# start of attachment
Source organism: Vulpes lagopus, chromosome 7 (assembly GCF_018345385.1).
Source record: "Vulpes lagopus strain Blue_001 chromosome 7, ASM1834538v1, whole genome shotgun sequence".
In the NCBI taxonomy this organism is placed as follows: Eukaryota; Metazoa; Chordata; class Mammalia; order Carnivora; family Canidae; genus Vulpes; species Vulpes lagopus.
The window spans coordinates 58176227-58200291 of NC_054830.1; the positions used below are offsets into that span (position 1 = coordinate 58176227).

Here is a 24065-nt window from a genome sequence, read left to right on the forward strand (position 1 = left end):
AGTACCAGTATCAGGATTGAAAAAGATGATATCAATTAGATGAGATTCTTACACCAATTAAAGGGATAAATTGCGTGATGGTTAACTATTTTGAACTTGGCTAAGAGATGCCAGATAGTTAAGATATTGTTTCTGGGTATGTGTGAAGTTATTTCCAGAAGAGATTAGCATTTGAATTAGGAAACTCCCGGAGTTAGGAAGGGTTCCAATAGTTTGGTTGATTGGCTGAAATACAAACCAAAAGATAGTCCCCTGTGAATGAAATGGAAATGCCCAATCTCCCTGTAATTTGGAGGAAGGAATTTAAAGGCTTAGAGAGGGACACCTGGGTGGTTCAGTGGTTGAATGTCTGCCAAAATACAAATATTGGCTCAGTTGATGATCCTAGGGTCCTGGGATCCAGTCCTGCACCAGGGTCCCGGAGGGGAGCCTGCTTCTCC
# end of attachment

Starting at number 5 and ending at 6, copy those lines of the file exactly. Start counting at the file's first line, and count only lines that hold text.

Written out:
Here is a 24065-nt window from a genome sequence, read left to right on the forward strand (position 1 = left end):
AGTACCAGTATCAGGATTGAAAAAGATGATATCAATTAGATGAGATTCTTACACCAATTAAAGGGATAAATTGCGTGATGGTTAACTATTTTGAACTTGGCTAAGAGATGCCAGATAGTTAAGATATTGTTTCTGGGTATGTGTGAAGTTATTTCCAGAAGAGATTAGCATTTGAATTAGGAAACTCCCGGAGTTAGGAAGGGTTCCAATAGTTTGGTTGATTGGCTGAAATACAAACCAAAAGATAGTCCCCTGTGAATGAAATGGAAATGCCCAATCTCCCTGTAATTTGGAGGAAGGAATTTAAAGGCTTAGAGAGGGACACCTGGGTGGTTCAGTGGTTGAATGTCTGCCAAAATACAAATATTGGCTCAGTTGATGATCCTAGGGTCCTGGGATCCAGTCCTGCACCAGGGTCCCGGAGGGGAGCCTGCTTCTCC